After a coronavirus-related delay, Israel’s navy is preparing for the long-awaited arrival of its next generation of missile boats — giving it a powerful new tool to defend its strategic natural gas industry from the threat of the Lebanese militant group Hezbollah.
The first missile boat of “Project Magen” is scheduled to arrive by early December, with three more of the German-made corvettes scheduled to arrive over the next two years.
“It’s bigger. It’s newer. It’s faster. It’s better,” said Rear Adm. Eyal Harel, head of Israeli naval operations, during a rare tour of Israel’s offshore Leviathan gas field. A massive gas platform stood just a few hundred meters (yards) away.
The vessels, commonly known as the “Saar 6,” will be at the forefront of Israeli efforts to protect its 200-mile exclusive economic zone. The natural gas industry, seen as a national asset, is at the heart of those efforts.
Over a decade after finding sizeable reserves off its Mediterranean coast, Israel now generates some 60% of its electricity from natural gas, according to the national electric company, and has begun to export gas to its Arab neighbors Jordan and Egypt. Israel is also pursuing a project with Greece and Cyprus in hopes of creating an Eastern Mediterranean gas pipeline to Europe.
With so much at stake, Hezbollah has identified Israeli gas installations as high-priority targets. In a 2018 speech, the group's leader, Sheikh Hassan Nasrallah, said he could destroy Israeli gas assets “within a few hours” if there was a government order to do so. Hezbollah is part of an alliance that dominates Lebanese politics and government.
Israel takes such threats seriously. During a monthlong war in 2006, a Hezbollah cruise-missile strike on an Israeli “Saar 5” warship killed four soldiers.
Lt. Col. Eitan Paz, a flotilla commander, said the new vessels would bring a welcome upgrade to the aging Saar 5's, which are nearly 30 years old.
He said they would be equipped with newer and more powerful radar and other electronic systems, and handle rough seas much better than their predecessors. The 90-meter (295-foot) vessels are equipped with rocket and missile defense systems, anti-aircraft and anti-ship missiles, torpedoes and an upgraded launching pad for Israel's newest attack helicopters.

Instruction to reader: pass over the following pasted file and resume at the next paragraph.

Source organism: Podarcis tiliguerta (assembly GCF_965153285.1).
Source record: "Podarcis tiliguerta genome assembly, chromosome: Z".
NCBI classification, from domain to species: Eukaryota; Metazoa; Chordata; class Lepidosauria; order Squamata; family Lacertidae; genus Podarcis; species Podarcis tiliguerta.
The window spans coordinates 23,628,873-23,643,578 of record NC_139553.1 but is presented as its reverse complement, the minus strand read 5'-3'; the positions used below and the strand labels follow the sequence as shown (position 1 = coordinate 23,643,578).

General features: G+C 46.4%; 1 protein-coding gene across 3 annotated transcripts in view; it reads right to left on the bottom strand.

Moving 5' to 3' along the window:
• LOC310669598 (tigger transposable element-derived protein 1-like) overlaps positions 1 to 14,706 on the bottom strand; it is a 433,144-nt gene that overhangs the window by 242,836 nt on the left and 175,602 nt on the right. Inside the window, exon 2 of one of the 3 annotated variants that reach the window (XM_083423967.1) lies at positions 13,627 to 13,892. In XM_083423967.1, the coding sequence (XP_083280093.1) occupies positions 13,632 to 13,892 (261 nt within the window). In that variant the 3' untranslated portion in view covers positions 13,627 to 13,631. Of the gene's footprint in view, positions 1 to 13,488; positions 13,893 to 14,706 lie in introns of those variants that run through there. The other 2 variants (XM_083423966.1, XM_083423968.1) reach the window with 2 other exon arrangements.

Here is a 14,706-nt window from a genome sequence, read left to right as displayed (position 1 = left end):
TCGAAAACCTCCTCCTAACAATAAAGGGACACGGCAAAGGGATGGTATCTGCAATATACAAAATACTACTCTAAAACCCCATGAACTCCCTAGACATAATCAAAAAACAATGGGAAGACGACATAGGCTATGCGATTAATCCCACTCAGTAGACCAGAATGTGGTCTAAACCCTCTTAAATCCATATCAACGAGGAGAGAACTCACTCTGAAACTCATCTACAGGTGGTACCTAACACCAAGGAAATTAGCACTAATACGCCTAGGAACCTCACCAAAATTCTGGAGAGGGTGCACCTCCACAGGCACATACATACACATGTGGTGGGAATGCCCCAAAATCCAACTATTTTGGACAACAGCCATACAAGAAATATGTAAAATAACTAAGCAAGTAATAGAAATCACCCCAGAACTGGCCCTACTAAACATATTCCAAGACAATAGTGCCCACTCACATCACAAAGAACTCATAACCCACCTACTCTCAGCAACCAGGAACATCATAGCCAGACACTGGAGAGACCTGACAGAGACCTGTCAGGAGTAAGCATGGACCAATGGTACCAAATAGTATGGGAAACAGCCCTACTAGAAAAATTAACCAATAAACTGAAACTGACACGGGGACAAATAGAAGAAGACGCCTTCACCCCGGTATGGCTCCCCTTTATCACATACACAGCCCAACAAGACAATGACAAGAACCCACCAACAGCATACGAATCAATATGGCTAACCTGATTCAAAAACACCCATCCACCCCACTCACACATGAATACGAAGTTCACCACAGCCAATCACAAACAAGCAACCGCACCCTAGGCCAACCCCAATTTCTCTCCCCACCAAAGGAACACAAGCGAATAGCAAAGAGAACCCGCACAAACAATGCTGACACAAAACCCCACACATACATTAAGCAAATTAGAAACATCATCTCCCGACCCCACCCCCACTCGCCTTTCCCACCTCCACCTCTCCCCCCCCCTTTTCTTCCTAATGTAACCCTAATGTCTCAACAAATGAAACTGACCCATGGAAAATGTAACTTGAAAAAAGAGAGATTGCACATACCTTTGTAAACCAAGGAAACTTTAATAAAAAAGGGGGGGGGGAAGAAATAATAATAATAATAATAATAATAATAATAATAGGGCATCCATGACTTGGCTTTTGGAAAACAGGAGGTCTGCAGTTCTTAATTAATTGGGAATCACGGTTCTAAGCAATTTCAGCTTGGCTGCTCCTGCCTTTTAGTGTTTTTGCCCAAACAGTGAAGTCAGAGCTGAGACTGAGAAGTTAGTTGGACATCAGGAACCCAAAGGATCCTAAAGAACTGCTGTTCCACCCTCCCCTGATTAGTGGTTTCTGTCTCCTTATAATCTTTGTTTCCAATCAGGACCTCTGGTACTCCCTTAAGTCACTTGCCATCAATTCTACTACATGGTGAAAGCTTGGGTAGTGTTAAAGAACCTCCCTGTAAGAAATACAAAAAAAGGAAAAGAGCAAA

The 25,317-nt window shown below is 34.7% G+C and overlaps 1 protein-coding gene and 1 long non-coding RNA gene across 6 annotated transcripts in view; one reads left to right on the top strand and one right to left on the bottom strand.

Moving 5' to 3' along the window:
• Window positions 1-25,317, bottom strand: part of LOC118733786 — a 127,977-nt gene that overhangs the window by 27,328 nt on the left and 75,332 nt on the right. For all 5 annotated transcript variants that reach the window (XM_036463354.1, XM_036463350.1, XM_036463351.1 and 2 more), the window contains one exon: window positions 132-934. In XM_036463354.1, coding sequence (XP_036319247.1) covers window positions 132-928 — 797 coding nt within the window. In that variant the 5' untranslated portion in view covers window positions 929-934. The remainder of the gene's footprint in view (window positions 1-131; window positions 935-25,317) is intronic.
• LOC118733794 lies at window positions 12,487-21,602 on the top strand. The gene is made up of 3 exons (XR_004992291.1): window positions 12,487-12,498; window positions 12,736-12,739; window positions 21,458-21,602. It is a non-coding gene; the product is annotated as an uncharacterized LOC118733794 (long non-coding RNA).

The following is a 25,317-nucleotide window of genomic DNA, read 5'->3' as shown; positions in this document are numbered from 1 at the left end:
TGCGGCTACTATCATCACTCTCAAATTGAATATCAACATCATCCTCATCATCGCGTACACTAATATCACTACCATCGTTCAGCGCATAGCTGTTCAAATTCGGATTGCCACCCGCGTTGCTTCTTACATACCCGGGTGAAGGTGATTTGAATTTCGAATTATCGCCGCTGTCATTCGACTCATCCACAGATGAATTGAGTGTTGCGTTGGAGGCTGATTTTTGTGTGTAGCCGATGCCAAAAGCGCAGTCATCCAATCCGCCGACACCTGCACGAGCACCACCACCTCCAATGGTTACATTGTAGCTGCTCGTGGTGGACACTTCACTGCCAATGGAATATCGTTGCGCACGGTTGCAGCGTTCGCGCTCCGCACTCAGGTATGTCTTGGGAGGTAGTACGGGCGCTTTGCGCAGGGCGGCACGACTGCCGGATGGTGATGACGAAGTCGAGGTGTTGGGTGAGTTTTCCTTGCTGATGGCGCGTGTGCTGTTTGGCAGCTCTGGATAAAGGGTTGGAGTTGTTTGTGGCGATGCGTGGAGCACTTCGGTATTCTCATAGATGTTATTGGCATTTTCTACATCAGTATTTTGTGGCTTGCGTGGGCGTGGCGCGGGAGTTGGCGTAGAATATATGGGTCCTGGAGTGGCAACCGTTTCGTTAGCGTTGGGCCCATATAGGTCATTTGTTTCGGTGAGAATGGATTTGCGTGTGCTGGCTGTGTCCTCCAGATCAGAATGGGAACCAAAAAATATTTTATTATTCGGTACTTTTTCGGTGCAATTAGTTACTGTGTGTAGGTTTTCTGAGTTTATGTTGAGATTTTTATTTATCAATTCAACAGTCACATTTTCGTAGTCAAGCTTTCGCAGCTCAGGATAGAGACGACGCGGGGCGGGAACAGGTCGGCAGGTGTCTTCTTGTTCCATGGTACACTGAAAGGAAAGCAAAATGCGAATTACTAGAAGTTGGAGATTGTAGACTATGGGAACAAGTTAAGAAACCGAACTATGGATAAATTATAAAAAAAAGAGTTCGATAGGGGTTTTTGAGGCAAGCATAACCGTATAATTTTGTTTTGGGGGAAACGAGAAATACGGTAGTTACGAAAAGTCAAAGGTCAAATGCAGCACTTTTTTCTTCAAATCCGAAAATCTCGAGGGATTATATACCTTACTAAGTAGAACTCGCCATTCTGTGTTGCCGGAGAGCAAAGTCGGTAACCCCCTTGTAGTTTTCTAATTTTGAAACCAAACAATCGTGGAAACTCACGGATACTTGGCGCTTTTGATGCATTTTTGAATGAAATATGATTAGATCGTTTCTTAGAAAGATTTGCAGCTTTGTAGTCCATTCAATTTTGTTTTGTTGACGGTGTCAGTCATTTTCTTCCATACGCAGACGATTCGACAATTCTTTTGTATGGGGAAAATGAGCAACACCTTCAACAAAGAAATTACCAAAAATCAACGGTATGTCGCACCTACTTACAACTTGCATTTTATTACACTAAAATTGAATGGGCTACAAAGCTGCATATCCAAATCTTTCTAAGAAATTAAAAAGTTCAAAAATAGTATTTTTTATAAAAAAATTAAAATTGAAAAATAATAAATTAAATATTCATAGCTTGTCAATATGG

“Physically, it's not much bigger than the Saar 5,” he said. “But it adds all of these systems.”
He said the first boat, the INS Magen, or “Shield,” was supposed to arrive in August, but delivery was delayed due to the coronavirus. He said it would be deployed immediately and reach full operational capacity within several months after it is outfitted with Israeli weapons systems in several phases.
Since the 2006 war, Hezbollah is believed to have greatly beefed up its arsenal with some 150,000 rockets and missiles, according to Israeli estimates. Israel also accuses the group of trying to develop precision-guided missiles, which would make that arsenal far more lethal.
Harel said the navy’s main concerns are Chinese-made C-802 missiles, like the one that hit the Israeli ship in 2006, and Russian-made “Yakhont” anti-ship missiles possessed by Hezbollah's ally Syria.
But he said the military has learned lessons from that war. “We are prepared and we will be even more prepared when we have the new battleships,” he said.
Israel agreed to buy the vessels in a 2015 deal valued at roughly 430 million euros ($480 million at the time), with the German government covering about one quarter of the cost.
Several Israeli businessmen, including confidants of Israel's Prime Minister Benjamin Netanyahu and a former commander of the navy, are suspects in a graft scandal connected to the purchase of the warships and submarines from German conglomerate ThyssenKrupp.
Netanyahu, who is on trial in three other corruption cases, was not named as a suspect in the scandal and no one active in the Israeli navy has been connected.
Associated Press writer Josef Federman in Jerusalem contributed.